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Be still and know that I am God
Another important aspect of the liturgy that the Archbishop referred to in his letter to the clergy is the interplay between sound and silence: “Our liturgy tends to have become wordy and noisy, with silence often minimal or absent.”
What some people say they still miss from the days of the “old” Mass is the prayerful silence which gave them a sense of the presence of God.
Silence during worship is another key element of the General Instruction to the Roman Missal (GIRM) which is yet to be fully implemented. It is sometimes overlooked that being silent together at Mass is an aspect of our active participation. The collective silence of the assembly at worship is a deliberate, conscious activity, not just a space where nothing is happening.
The General Instruction indicates where silence should be observed and its nature and purpose at these different times:
“Even before the celebration itself, it is a praiseworthy practice for silence to be observed in the church … so that all may dispose themselves to carry out the sacred celebration in a devout and fitting manner.” (GIRM 45)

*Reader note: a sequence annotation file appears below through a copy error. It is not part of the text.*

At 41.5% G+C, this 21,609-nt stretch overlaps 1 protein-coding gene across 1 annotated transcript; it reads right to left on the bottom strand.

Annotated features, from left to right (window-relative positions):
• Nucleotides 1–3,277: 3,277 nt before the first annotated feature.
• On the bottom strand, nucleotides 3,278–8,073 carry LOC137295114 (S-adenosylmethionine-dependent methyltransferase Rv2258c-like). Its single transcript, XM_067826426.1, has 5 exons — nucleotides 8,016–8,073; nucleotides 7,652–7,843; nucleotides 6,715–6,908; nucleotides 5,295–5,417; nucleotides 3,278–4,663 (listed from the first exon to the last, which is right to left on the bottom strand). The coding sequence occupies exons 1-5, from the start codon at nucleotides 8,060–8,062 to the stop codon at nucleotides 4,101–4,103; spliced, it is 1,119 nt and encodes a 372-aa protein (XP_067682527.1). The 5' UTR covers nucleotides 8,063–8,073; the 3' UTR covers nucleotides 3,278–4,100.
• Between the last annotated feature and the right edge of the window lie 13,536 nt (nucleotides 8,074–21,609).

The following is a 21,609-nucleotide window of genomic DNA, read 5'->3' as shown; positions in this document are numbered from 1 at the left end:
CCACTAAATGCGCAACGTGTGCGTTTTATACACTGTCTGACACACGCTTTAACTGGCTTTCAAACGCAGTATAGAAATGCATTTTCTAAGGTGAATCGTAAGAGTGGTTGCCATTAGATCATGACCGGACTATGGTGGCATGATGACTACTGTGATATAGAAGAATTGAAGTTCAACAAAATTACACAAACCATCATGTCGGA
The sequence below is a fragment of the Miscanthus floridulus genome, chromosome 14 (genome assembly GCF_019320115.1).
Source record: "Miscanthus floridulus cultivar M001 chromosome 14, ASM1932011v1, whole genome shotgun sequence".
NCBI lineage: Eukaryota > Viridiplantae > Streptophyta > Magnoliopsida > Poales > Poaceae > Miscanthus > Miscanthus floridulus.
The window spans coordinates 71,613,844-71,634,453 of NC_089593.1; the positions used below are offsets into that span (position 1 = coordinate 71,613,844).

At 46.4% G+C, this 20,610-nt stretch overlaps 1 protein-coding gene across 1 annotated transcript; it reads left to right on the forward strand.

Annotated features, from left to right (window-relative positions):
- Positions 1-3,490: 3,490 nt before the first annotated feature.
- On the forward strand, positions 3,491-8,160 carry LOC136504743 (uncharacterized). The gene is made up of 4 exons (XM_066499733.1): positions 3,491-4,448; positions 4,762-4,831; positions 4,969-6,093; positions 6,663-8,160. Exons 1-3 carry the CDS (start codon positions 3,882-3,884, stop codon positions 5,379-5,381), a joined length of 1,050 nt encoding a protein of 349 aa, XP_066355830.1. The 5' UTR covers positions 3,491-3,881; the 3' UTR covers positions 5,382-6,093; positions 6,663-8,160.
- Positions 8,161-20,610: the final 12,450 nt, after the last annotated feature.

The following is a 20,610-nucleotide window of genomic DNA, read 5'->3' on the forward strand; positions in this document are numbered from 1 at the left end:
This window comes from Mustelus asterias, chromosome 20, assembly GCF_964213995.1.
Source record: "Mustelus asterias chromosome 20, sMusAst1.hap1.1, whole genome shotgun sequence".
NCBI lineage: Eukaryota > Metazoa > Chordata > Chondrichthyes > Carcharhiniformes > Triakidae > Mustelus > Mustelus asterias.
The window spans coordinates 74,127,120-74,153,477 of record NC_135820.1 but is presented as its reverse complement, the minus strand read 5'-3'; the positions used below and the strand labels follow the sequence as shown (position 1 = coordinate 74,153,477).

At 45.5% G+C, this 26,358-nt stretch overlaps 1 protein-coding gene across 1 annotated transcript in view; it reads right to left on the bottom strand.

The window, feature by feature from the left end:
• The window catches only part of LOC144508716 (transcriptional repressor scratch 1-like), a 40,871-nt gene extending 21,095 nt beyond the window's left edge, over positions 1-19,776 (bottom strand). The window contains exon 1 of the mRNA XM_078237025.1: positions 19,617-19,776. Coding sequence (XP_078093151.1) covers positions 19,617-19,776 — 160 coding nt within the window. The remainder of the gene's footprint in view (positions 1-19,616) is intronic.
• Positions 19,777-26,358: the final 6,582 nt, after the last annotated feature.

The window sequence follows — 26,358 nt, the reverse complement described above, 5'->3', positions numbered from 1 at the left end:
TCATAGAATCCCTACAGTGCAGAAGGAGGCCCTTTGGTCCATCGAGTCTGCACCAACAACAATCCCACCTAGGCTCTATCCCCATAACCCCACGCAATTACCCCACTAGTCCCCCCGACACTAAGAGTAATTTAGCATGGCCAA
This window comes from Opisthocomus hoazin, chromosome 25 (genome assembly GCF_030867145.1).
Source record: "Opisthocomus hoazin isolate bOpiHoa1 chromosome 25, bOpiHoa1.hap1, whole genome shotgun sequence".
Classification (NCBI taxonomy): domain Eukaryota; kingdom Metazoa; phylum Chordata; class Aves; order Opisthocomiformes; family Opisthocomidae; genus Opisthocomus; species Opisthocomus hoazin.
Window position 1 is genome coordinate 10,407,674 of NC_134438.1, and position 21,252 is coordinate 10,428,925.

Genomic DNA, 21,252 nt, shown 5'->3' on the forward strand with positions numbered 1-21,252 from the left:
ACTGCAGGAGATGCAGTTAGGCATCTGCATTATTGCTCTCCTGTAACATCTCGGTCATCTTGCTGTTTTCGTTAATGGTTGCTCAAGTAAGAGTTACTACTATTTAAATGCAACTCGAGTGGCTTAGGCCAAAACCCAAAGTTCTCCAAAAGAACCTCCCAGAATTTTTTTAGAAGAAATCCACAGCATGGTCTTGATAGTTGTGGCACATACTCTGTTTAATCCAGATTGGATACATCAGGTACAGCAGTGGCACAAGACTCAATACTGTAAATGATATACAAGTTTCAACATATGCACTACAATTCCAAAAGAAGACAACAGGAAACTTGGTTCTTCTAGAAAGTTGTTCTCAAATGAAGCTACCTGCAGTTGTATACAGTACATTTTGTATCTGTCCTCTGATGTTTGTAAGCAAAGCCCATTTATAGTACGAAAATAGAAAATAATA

Practical strategies for implementing this include having the cantor lead a practice of the psalm refrain several minutes before Mass and then inviting the assembly to spend the remaining time in silent prayer, and placing notices in the parish bulletin asking people to respect those who are praying in the church by keeping noise levels to a minimum immediately before and after Mass.
The invitation “Let us pray” before the collect (opening prayer) is followed by a brief silence so that the assembly may call their own petitions to mind.
Silence between elements of the Liturgy of the Word is important because “by means of these, under the action of the Holy Spirit, the Word of God may be grasped by the heart and a response through prayer may be prepared.“ (GIRM 56)
If we believe that God is speaking to us in the readings and that we are nourished at the table of the word, we must take time to listen to the voice of God and to digest its meaning for our lives.
The Universal Prayer can be rightly called “prayer of the faithful” only if the petitions are announced then followed by a pause when the faithful can indeed make the prayer their own. The Solemn Intercessions at the Celebration of the Lord’s Passion on Good Friday offer a model for every Sunday.
The period of silence after Communion is intended for people to “praise God in their hearts and pray to him.” (GIRM 45) Too often this time is taken up by a so-called “Thanksgiving hymn” or announcements. This important time of silence must be respected by everyone – collectors, special ministers, musicians included – and modelled by the presider and others on the sanctuary.
When periods of silence are being introduced into the liturgy it is important to inform the assembly well in advance, give reasons for making the change and suggest that these times be used for giving thanks to God and asking for the strength to be Christ in our world of family, work and community in the days ahead.